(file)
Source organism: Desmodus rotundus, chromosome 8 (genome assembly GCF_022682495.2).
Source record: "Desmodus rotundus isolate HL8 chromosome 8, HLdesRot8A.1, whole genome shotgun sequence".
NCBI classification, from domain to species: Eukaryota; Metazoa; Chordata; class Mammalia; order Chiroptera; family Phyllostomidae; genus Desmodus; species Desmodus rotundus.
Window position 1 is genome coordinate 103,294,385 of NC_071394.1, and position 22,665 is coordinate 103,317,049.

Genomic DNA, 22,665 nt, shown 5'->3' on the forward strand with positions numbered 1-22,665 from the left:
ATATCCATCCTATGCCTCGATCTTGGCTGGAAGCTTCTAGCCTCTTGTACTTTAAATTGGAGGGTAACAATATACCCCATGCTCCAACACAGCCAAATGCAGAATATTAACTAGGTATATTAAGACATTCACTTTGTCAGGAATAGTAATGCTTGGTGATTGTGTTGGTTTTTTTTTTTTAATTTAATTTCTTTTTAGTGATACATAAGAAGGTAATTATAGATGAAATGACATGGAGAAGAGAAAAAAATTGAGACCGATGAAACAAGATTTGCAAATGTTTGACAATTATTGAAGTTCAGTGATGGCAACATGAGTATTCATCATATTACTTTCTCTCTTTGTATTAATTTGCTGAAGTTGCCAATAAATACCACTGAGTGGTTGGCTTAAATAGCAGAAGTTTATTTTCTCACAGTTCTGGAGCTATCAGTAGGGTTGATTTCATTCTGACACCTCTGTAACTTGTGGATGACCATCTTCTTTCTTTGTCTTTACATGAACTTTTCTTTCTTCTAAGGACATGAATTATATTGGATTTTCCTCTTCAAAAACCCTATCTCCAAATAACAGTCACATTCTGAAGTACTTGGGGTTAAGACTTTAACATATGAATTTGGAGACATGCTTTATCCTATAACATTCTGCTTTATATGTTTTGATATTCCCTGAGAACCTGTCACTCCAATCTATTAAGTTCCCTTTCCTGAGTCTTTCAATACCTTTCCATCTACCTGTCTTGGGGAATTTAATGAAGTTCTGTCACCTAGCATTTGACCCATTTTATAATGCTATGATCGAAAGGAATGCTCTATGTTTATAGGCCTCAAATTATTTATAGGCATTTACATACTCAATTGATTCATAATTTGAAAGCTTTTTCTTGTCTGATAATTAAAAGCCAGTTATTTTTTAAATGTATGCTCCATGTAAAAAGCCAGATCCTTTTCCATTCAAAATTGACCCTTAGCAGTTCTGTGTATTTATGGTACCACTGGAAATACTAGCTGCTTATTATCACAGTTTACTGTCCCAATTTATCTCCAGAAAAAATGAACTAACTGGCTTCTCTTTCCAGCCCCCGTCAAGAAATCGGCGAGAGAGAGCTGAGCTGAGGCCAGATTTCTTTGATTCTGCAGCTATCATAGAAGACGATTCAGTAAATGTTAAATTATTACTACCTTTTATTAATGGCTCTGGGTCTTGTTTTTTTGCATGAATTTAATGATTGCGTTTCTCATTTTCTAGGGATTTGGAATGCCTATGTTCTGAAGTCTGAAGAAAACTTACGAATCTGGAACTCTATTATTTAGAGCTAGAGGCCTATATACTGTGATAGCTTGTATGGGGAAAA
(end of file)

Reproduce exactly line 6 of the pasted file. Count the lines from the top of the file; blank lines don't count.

ATATCCATCCTATGCCTCGATCTTGGCTGGAAGCTTCTAGCCTCTTGTACTTTAAATTGGAGGGTAACAATATACCCCATGCTCCAACACAGCCAAATGCAGAATATTAACTAGGTATATTAAGACATTCACTTTGTCAGGAATAGTAATGCTTGGTGATTGTGTTGGTTTTTTTTTTTTAATTTAATTTCTTTTTAGTGATACATAAGAAGGTAATTATAGATGAAATGACATGGAGAAGAGAAAAAAATTGAGACCGATGAAACAAGATTTGCAAATGTTTGACAATTATTGAAGTTCAGTGATGGCAACATGAGTATTCATCATATTACTTTCTCTCTTTGTATTAATTTGCTGAAGTTGCCAATAAATACCACTGAGTGGTTGGCTTAAATAGCAGAAGTTTATTTTCTCACAGTTCTGGAGCTATCAGTAGGGTTGATTTCATTCTGACACCTCTGTAACTTGTGGATGACCATCTTCTTTCTTTGTCTTTACATGAACTTTTCTTTCTTCTAAGGACATGAATTATATTGGATTTTCCTCTTCAAAAACCCTATCTCCAAATAACAGTCACATTCTGAAGTACTTGGGGTTAAGACTTTAACATATGAATTTGGAGACATGCTTTATCCTATAACATTCTGCTTTATATGTTTTGATATTCCCTGAGAACCTGTCACTCCAATCTATTAAGTTCCCTTTCCTGAGTCTTTCAATACCTTTCCATCTACCTGTCTTGGGGAATTTAATGAAGTTCTGTCACCTAGCATTTGACCCATTTTATAATGCTATGATCGAAAGGAATGCTCTATGTTTATAGGCCTCAAATTATTTATAGGCATTTACATACTCAATTGATTCATAATTTGAAAGCTTTTTCTTGTCTGATAATTAAAAGCCAGTTATTTTTTAAATGTATGCTCCATGTAAAAAGCCAGATCCTTTTCCATTCAAAATTGACCCTTAGCAGTTCTGTGTATTTATGGTACCACTGGAAATACTAGCTGCTTATTATCACAGTTTACTGTCCCAATTTATCTCCAGAAAAAATGAACTAACTGGCTTCTCTTTCCAGCCCCCGTCAAGAAATCGGCGAGAGAGAGCTGAGCTGAGGCCAGATTTCTTTGATTCTGCAGCTATCATAGAAGACGATTCAGTAAATGTTAAATTATTACTACCTTTTATTAATGGCTCTGGGTCTTGTTTTTTTGCATGAATTTAATGATTGCGTTTCTCATTTTCTAGGGATTTGGAATGCCTATGTTCTGAAGTCTGAAGAAAACTTACGAATCTGGAACTCTATTATTTAGAGCTAGAGGCCTATATACTGTGATAGCTTGTATGGGGAAAA